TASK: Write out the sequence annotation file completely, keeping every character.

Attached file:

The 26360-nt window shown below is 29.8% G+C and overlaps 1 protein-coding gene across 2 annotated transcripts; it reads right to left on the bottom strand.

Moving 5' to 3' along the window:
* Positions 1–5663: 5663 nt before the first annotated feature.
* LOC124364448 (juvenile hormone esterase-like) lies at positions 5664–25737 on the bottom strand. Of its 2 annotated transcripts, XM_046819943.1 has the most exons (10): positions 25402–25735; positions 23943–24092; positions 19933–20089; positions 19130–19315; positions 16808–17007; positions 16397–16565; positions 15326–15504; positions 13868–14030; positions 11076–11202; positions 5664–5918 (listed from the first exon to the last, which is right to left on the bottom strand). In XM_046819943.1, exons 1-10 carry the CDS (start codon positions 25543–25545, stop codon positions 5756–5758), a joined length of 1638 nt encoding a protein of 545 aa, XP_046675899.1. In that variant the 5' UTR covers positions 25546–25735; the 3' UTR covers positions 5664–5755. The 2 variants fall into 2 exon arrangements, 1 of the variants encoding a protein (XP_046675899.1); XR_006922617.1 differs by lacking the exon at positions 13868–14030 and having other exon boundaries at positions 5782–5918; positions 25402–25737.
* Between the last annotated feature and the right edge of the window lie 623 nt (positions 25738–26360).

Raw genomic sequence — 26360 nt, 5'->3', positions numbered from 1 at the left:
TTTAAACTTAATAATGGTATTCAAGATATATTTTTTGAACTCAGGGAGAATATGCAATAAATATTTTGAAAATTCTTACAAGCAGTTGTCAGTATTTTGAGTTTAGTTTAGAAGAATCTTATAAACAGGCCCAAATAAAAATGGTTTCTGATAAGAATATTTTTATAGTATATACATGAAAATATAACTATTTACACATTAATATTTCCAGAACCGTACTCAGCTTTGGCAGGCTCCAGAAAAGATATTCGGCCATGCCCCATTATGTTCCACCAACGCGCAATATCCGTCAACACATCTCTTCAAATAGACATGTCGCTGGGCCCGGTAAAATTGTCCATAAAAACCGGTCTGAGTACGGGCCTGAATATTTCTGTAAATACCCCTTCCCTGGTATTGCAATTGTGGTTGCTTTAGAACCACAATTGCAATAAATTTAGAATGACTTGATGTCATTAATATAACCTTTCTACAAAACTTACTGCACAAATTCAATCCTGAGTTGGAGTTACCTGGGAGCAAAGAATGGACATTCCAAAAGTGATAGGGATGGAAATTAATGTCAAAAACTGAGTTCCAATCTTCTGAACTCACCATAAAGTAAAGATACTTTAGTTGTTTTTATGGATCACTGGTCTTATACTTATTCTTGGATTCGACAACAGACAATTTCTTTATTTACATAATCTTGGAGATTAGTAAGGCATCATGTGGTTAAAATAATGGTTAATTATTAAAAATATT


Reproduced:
The 26360-nt window shown below is 29.8% G+C and overlaps 1 protein-coding gene across 2 annotated transcripts; it reads right to left on the bottom strand.

Moving 5' to 3' along the window:
* Positions 1–5663: 5663 nt before the first annotated feature.
* LOC124364448 (juvenile hormone esterase-like) lies at positions 5664–25737 on the bottom strand. Of its 2 annotated transcripts, XM_046819943.1 has the most exons (10): positions 25402–25735; positions 23943–24092; positions 19933–20089; positions 19130–19315; positions 16808–17007; positions 16397–16565; positions 15326–15504; positions 13868–14030; positions 11076–11202; positions 5664–5918 (listed from the first exon to the last, which is right to left on the bottom strand). In XM_046819943.1, exons 1-10 carry the CDS (start codon positions 25543–25545, stop codon positions 5756–5758), a joined length of 1638 nt encoding a protein of 545 aa, XP_046675899.1. In that variant the 5' UTR covers positions 25546–25735; the 3' UTR covers positions 5664–5755. The 2 variants fall into 2 exon arrangements, 1 of the variants encoding a protein (XP_046675899.1); XR_006922617.1 differs by lacking the exon at positions 13868–14030 and having other exon boundaries at positions 5782–5918; positions 25402–25737.
* Between the last annotated feature and the right edge of the window lie 623 nt (positions 25738–26360).

Raw genomic sequence — 26360 nt, 5'->3', positions numbered from 1 at the left:
TTTAAACTTAATAATGGTATTCAAGATATATTTTTTGAACTCAGGGAGAATATGCAATAAATATTTTGAAAATTCTTACAAGCAGTTGTCAGTATTTTGAGTTTAGTTTAGAAGAATCTTATAAACAGGCCCAAATAAAAATGGTTTCTGATAAGAATATTTTTATAGTATATACATGAAAATATAACTATTTACACATTAATATTTCCAGAACCGTACTCAGCTTTGGCAGGCTCCAGAAAAGATATTCGGCCATGCCCCATTATGTTCCACCAACGCGCAATATCCGTCAACACATCTCTTCAAATAGACATGTCGCTGGGCCCGGTAAAATTGTCCATAAAAACCGGTCTGAGTACGGGCCTGAATATTTCTGTAAATACCCCTTCCCTGGTATTGCAATTGTGGTTGCTTTAGAACCACAATTGCAATAAATTTAGAATGACTTGATGTCATTAATATAACCTTTCTACAAAACTTACTGCACAAATTCAATCCTGAGTTGGAGTTACCTGGGAGCAAAGAATGGACATTCCAAAAGTGATAGGGATGGAAATTAATGTCAAAAACTGAGTTCCAATCTTCTGAACTCACCATAAAGTAAAGATACTTTAGTTGTTTTTATGGATCACTGGTCTTATACTTATTCTTGGATTCGACAACAGACAATTTCTTTATTTACATAATCTTGGAGATTAGTAAGGCATCATGTGGTTAAAATAATGGTTAATTATTAAAAATATT